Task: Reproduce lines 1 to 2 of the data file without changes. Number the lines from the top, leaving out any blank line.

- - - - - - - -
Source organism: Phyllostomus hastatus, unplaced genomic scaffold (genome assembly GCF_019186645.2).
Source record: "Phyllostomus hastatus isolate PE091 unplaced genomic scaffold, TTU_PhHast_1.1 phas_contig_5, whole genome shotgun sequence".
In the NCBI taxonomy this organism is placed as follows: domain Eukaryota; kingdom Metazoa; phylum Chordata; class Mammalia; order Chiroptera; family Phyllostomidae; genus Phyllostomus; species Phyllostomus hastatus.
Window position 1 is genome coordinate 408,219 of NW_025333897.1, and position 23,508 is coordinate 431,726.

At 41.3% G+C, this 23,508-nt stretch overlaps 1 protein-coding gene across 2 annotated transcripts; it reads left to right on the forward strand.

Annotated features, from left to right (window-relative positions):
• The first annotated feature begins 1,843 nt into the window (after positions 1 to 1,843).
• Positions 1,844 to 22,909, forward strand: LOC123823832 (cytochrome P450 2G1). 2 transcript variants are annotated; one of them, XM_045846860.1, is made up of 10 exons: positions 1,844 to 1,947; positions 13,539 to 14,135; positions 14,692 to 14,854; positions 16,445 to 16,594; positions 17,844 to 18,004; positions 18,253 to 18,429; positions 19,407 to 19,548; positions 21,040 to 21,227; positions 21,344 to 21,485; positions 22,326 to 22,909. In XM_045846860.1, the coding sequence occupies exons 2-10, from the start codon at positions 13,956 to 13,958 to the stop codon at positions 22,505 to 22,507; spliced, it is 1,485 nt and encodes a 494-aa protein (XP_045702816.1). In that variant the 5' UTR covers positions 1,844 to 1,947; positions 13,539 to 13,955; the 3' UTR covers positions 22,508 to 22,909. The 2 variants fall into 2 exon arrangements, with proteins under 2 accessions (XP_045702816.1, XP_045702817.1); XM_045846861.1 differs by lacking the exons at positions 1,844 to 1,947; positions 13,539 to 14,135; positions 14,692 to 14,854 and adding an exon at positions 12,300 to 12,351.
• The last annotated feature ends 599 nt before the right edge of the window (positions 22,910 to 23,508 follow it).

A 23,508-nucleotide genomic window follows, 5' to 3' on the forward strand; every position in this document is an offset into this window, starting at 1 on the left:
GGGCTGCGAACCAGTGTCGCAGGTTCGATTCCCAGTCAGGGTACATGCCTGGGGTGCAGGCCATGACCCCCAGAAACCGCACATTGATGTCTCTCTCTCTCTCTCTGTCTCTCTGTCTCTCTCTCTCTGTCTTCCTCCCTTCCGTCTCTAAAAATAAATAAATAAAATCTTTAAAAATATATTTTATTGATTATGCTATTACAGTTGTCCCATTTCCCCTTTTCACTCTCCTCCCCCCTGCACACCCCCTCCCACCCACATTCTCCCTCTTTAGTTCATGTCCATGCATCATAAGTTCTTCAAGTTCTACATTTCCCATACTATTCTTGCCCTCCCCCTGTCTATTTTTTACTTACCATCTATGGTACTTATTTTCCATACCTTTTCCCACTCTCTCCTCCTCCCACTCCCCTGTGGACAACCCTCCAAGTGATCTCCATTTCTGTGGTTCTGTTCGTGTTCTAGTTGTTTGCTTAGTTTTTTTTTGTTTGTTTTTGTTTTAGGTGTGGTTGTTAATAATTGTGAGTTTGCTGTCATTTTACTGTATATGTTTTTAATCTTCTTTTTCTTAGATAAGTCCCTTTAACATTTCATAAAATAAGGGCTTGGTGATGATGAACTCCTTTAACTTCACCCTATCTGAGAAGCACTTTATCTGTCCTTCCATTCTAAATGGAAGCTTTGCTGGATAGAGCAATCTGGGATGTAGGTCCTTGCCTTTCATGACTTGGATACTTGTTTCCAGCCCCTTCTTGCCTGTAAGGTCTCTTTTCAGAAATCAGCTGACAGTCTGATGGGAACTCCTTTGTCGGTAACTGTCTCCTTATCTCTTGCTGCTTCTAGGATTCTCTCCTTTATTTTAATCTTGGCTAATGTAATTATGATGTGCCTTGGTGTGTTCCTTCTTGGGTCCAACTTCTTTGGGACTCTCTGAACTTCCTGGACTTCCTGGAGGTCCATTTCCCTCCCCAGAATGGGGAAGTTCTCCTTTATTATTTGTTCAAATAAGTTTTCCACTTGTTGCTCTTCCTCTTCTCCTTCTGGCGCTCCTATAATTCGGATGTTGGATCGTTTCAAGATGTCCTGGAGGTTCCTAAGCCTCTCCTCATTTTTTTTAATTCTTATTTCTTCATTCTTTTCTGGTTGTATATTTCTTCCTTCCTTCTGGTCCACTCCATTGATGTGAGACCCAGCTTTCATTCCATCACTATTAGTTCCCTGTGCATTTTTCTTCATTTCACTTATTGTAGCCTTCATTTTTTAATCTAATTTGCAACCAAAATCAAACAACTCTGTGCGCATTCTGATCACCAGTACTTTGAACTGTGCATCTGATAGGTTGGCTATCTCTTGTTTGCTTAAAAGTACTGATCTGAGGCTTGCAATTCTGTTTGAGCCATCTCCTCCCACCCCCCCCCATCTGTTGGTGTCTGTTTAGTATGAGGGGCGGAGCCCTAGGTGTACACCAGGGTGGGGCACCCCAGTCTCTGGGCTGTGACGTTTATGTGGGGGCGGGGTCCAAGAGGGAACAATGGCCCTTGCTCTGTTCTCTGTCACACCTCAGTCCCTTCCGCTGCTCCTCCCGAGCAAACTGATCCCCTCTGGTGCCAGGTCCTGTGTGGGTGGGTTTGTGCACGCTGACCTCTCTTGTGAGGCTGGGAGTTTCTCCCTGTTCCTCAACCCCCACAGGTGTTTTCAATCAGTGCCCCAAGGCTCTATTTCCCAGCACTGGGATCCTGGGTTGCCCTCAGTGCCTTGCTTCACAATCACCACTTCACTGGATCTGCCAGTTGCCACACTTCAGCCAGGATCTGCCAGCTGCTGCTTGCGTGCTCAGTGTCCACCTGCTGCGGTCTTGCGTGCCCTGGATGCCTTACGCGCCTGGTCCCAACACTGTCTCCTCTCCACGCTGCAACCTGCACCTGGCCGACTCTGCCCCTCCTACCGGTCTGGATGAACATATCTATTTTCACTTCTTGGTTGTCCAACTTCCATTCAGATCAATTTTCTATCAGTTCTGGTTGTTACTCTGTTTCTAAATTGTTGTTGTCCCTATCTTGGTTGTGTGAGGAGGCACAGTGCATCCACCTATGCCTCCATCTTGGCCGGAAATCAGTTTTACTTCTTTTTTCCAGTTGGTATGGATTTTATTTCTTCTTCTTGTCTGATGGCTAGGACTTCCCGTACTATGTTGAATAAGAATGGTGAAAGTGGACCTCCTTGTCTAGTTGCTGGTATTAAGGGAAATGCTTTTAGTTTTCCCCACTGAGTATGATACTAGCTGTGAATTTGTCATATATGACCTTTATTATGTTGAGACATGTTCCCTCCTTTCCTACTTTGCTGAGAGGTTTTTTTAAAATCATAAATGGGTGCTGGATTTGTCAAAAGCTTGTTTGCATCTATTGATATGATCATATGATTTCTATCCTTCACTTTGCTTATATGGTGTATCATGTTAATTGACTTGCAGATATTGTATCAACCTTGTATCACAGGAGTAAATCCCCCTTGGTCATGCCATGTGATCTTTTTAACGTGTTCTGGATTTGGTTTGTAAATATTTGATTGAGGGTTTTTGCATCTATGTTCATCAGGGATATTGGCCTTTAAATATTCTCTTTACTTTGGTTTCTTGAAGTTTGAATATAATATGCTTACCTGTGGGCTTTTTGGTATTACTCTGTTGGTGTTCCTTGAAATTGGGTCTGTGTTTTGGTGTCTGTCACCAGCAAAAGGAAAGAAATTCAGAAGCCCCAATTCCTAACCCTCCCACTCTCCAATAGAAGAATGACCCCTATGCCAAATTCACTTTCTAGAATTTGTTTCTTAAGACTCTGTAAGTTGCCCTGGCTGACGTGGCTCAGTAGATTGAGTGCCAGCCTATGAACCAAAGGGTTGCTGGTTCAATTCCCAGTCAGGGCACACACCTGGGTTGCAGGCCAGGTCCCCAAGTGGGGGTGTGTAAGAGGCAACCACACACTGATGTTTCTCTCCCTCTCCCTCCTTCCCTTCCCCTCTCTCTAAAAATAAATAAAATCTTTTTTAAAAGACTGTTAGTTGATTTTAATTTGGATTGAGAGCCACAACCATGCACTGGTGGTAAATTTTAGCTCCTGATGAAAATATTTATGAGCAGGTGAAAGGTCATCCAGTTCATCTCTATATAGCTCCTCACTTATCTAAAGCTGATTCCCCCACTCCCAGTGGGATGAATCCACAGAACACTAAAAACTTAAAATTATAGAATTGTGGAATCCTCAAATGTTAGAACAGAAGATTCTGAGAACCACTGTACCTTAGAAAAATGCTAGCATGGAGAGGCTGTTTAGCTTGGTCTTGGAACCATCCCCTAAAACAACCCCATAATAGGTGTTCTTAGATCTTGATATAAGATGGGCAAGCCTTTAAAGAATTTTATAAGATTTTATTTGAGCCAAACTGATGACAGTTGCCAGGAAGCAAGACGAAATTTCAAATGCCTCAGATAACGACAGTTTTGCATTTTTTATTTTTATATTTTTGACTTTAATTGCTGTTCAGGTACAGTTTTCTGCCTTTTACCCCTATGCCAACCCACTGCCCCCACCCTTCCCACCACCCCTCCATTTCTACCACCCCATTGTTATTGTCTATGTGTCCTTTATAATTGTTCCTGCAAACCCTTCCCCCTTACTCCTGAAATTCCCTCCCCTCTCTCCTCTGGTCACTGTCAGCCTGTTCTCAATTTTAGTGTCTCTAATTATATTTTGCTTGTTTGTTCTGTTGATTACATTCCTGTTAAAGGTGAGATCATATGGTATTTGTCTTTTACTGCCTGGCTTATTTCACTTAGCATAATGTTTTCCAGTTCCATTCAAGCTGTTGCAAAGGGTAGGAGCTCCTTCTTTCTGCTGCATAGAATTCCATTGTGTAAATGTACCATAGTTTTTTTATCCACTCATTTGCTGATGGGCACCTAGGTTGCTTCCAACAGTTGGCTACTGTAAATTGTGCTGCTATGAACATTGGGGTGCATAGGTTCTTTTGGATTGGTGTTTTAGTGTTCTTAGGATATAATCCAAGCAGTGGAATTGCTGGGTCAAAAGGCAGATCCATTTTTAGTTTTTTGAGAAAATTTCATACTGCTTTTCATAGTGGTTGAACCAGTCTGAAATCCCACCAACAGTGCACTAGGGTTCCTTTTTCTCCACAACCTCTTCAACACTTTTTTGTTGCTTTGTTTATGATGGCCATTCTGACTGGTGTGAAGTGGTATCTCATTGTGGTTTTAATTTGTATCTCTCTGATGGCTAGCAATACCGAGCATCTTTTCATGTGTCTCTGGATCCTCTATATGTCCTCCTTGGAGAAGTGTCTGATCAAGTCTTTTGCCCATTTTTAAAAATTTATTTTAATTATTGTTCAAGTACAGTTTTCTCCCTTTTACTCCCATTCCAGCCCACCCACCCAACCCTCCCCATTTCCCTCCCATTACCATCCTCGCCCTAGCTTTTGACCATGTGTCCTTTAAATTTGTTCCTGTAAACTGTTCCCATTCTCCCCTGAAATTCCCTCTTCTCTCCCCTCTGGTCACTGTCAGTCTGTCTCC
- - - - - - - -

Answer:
Source organism: Phyllostomus hastatus, unplaced genomic scaffold (genome assembly GCF_019186645.2).
Source record: "Phyllostomus hastatus isolate PE091 unplaced genomic scaffold, TTU_PhHast_1.1 phas_contig_5, whole genome shotgun sequence".